Based on the error message, the bug is very likely to be a duplicate of CR 6528750 and 6433218. JVM need a contiguous piece of virtual address space for the java object heap. When IE has been running for a while, the virtual space gets chopped up and a large contiguos chunk of the space becomes hard to find. The error messages indicate that java plugin either cannot load jvm or cannot allocate java heap.
To verify that the issue is caused by fragmentation of IE address space, we can walk over the entire address space of IE and get information about a contiguous set of pages.
One short term solution is to provide more user friendly error messages to enhance user experience (see CR 6433218). A long term solutions may be either non-contiguous java heap or a out of proc java plugin (jvm runs in its own process and address space independent of browsers). The latter is in the works.
There have historically been many reports of problems running applets
when a large -Xmx setting has been specified via the Java Control
Panel. Some bugs where this either definitely is the root cause, or
may be the root cause, include 6359309, 6433218, 6516270, 6528750, and
Up until recently, it was not technically feasible to fix this problem
in the Java Plug-In due to its in-process architecture.
In recent months a new implementation of the Java Plug-In has been
developed which changes the execution model of applets. Instead of
running the applets in a JVM embedded in the web browser's process,
they are now run in a separate JVM process which communicates back to
the web browser. The initial checkin of this work done under bug ID
This new plug-in solves this problem in two ways. First, since the JVM
is no longer running in the same process as the web browser, the
address space fragmentation problem (which occurs most often in the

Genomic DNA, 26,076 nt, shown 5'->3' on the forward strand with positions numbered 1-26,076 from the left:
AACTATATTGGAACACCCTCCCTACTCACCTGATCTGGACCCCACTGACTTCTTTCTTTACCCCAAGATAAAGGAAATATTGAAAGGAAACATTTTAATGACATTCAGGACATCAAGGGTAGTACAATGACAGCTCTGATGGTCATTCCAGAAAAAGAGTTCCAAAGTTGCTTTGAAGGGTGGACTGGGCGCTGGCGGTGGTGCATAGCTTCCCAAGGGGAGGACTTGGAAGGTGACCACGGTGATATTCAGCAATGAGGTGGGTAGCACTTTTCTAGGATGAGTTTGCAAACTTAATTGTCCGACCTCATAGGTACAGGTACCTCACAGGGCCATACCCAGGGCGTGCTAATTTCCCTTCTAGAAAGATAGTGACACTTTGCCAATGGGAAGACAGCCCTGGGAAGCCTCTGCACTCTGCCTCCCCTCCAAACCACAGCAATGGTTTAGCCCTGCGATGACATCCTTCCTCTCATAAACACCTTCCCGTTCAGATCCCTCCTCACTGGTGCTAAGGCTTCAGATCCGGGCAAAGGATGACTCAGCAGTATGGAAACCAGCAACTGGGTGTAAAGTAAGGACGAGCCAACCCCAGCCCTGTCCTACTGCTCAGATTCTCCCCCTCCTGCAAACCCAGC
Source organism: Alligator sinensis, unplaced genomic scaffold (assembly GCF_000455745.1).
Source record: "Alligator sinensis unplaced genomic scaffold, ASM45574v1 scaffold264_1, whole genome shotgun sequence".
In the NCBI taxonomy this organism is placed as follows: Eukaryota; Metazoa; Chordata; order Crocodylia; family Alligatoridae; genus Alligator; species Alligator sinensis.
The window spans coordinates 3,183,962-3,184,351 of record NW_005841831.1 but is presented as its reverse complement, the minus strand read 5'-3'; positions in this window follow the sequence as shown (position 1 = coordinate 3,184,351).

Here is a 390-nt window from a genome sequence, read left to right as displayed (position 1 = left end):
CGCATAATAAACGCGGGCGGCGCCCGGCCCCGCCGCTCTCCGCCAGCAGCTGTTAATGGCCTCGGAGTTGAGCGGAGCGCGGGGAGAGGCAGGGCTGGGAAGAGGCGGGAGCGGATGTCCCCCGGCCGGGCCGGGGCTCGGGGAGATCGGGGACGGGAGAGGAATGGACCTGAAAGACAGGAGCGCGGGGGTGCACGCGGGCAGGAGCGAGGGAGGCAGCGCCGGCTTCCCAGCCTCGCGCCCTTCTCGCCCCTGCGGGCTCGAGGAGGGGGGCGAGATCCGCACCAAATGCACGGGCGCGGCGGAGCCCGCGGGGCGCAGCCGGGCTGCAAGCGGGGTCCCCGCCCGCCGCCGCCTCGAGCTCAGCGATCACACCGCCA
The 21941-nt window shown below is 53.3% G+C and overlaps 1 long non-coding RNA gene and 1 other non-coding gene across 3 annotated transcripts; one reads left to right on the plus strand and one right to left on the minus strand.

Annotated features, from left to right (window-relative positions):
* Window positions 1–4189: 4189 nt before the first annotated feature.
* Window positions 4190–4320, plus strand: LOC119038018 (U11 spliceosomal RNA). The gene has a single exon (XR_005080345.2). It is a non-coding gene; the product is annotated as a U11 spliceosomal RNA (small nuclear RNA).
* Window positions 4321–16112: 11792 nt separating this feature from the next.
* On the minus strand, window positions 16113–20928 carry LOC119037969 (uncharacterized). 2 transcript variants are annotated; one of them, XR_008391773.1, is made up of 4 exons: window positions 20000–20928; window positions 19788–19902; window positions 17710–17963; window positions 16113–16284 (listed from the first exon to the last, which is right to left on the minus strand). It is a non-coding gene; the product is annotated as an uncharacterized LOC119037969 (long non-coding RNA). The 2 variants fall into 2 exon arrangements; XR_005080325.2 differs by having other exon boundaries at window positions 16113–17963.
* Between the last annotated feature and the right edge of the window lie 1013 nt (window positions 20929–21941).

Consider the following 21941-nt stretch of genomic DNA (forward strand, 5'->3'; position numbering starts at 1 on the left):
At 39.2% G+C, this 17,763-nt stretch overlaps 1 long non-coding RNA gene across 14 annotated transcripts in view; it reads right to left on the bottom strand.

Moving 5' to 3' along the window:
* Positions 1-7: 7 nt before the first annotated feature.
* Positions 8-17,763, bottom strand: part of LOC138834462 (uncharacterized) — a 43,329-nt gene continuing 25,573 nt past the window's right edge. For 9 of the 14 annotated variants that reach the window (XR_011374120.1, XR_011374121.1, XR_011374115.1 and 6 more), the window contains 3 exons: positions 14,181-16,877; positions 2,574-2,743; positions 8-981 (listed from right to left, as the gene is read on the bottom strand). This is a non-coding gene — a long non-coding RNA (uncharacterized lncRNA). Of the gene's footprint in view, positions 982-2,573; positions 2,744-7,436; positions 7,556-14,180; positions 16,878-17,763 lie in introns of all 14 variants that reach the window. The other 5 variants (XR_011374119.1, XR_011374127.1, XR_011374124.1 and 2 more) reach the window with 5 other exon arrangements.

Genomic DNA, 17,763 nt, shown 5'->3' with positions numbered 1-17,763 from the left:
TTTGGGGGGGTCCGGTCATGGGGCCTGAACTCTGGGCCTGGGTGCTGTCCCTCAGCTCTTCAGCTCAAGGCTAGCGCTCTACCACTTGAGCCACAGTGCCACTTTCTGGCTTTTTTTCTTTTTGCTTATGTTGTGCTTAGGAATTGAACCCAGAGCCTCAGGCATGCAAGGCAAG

Internet Explorer browser) does not interfere with the specification
of a large -Xmx value via the Java Runtime Parameters in the Java
Second, the new Java Plug-In supports specification of JVM
command-line arguments, including -Xmx, on a per-applet basis via a
new java_arguments parameter in the applet's HTML. This eliminates the
need to do any global setting of this or other parameters in the Java
The new Java Plug-In is currently available for testing in the early
access builds of the "6uN" release, which can be downloaded from
https://jdk6.dev.java.net/6uNea.html . See
https://jdk6.dev.java.net/testPlugIn.html for instructions on testing
the new Java Plug-In specifically. In 6uN build 10, the new Java
Plug-In is enabled by default upon installation on the Windows
platform; see the testing instructions for installation on the Solaris
and Linux platforms.
Customer feedback so far indicates that the new Java Plug-In
conclusively solves this longstanding problem.
For tracking purposes, this bug is being closed as a duplicate of
6622332, which is the "umbrella" bug covering the initial integration
of the new Java Plug-In.
Note that currently the new plug-in does not change the default heap
size for applets, but we believe that this will be far less of an
issue now that an individual applet can request a particular heap
size. We are open to revisiting this particular issue, in particular
in the context of the new plug-in.
Please try the new Java Plug-In and file any issues against it under
product java, category java_plugin, subcategory plugin2.